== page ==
Those clients living with the virus are associated with different outcomes following ART follow up. Some of these may show improvement following adequate voluntary counselling and testing and ART service, some of the patients may be worsened conditions, and the others may not show change and the remaining patients may be died even if they are in ART. As a result of these, ART followers will either continue their ART or stop follow up status due to death, lost or drop out. Therefore, this study assessed factors associated with adherence to ART in Bale Robe Hospital South East Ethiopia, where no prior studies concerning adherence and associated factors conducted yet. The findings of the study help for health policy makers to layout the necessary strategies to strength efforts toward the prevention of HIV/AIDs. So in relation to this it also helps to indicate the area of focus on the factors affecting ART adherence and for appropriate HIV/AIDs care provision. It serves as source of information for practitioners’ and it also helps for other researchers as a baseline data to conduct further study.

2. Methodology

2.1. Study Area and Period

The study was conducted on clients on follow up at Anti-retroviral Therapy (ART) clinic of Bale Robe Hospital from March 18 to April 13/2013. Bale Robe is found in Oromia Regional State, Bale Zone which is located 430 km South East of Addis Ababa. Ethiopia. The climate condition at the town is almost similar throughout the year and its weather condition is Dega. The town has many ethnic groups. The major ethnic group is Oromo. This Hospital was a health centre, started from 1984 to April 2011 after this it becomes a district hospital, which has a bed capacity of 56 and gives service for about 4499 patients per month as new and repeat out visit, in the public facility on average. The ART service of this hospital also provides service for PLHA started from 2006. It gives service for about 1288 pre ART and 529 ART patients [7].

2.2. Study Design

A facility based cross sectional study was conducted on a sample of PLWH in Bale Robe Hospital

2.3. Population

Source population: All ART clients in Bale Robe Hospital

Study population: Selected ART clients in Bale Robe Hospital

Inclusion criteria: Age greater than or equal to 18 years old during the study and fully conscious ART clients.

Exclusion Criteria

•  Age below 18 Years old

•  Un conscious ART clients

•  Newly Adhered ART clients

•  Newly transferred ART clients

2.4. Sample Size Determination

The final sample size was calculated on the basis of the 95% level of confidence and 5% level of precision. Since the studies was not done before in this area and it used the ‘P’ value of 50% then

where n= sample size

Z= Standard proportion population at 95% confidence interval (1.96)

P= Estimated proportion of adherence

d= Margin of error

2.5. Sampling Technique

The sampling technique used for this study was systematic random sampling method. Then clients were selected systematically by Kth value.

Were Kth value = interval at which to get the client

Then every second clients were interviewed. The first clients were selected by lottery method.

2.6. Study Variables

Dependent variable: Adherence status

2.7. Independent Variable

Socio – demographic characteristics

Barriers to ART adherence

Psychosocial factors

Behavioral and Clinical factors

2.8. Data collection Methods and Tools

The data was collected using structured questionnaire was used for data collection purpose, and face – face interview was employed. The Questionnaire contains socio – demographic variables, psychosocial items such as social support and depression, and clinical characteristics such as WHO clinical staging, CD4 count). To identify clinical marker medical record was reviewed.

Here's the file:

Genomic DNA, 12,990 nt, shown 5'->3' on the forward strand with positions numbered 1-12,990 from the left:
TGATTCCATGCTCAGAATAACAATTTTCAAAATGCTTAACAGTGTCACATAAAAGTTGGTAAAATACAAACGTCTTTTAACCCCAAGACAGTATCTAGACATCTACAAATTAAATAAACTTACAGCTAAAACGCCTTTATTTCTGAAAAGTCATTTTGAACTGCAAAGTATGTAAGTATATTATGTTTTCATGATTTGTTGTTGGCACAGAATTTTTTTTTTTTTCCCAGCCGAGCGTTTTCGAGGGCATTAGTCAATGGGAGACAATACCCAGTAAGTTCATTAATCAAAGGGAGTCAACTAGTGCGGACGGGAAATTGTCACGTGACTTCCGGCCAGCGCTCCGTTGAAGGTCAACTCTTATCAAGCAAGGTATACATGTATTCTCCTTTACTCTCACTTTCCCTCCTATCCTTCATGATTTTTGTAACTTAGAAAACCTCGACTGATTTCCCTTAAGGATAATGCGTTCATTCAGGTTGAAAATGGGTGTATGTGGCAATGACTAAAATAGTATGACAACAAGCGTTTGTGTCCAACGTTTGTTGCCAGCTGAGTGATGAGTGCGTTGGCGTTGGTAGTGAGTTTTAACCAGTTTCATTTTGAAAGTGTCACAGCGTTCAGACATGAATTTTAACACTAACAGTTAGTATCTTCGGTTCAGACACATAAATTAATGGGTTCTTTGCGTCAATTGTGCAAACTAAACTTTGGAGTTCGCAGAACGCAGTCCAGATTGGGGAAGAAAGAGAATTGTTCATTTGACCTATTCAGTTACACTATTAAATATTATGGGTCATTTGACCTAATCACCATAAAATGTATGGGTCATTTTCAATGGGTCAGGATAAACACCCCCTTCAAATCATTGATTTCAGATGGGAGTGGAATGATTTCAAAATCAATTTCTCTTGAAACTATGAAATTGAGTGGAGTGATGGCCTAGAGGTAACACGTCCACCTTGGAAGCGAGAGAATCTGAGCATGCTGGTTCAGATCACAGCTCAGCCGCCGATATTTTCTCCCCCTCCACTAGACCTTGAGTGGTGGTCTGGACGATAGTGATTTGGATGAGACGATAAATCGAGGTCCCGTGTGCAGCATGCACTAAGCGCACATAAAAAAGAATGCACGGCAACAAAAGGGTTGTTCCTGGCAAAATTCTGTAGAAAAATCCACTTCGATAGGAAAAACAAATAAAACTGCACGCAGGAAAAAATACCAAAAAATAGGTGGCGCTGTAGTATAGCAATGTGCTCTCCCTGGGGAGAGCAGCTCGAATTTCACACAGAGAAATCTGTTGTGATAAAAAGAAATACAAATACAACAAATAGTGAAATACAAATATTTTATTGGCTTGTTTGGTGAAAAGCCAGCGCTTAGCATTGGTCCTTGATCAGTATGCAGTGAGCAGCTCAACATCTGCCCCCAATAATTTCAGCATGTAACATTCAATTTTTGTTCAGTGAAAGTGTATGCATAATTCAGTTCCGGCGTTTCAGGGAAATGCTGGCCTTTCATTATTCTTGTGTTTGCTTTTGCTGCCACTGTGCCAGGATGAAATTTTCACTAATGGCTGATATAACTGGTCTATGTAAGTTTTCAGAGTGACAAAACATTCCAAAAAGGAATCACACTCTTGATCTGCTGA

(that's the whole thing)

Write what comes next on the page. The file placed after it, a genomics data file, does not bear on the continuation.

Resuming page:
2.9. Data Quality Control

To assure the quality of data the collected data was rechecked. A pre test was done on PLWHA (5%) the sample size i.e. 11 individual first and modification were incorporated to the Questionnaire and not included in the actual study. The interview was conducted in private space to create an atmosphere of empathy and confidence within ascure environment. All completed questionnaire was examined for completeness and consistency during data management, storage and Analysis. The Advisor supervised the data collection process.

2.10. Data Processing and Analysis

The data was analyzed by SPSS version 20. Frequency and percentages were calculated. The x2 (chi – square) test and P values determined and associations were assessed. P value less than 0.05 considered statistically significant association with ART adherence status. The result presented by frequency tables and graphs.

2.11. Ethical consideration

Ethical approval was obtained from Mada Malabu University college of Medicine and Health science formal letter of cooperation was written to Bale Robe Hospital. Written consent was obtained from each respondent and they were told that they have the right not to participate in the study. The information from the client kept confidential.

3. Result

3.1. Socio Demographic Characteristics

Table 1. Frequency distribution of socio demographic characteristics of the study participant BRH South East Ethiopia. 2013

The response rate was 96.7%, which actually included in the data analysis. The subjects age ranged from 19 to 75 years with a mean Standard Deviation (SD) age of 37.9 (±4.5) years. One hundred twenty nine (54.4%) of the study participants were females. Most of the study subjects were in the age group of 35-44 Year which accounts 81 (34.13%). Majority 140 (59.1%) were married followed by 40 (17%) divorced. One hundred fifty seven (66.3%) were Oromo by Ethnicity and 149 (62.9%) were orthodox by religion. Thirty nine percent (39.2%) hand attended primary education and 54 (22.8%) were house wife majority 170 (71.71) of the study subject were live in the town. (See Table 1).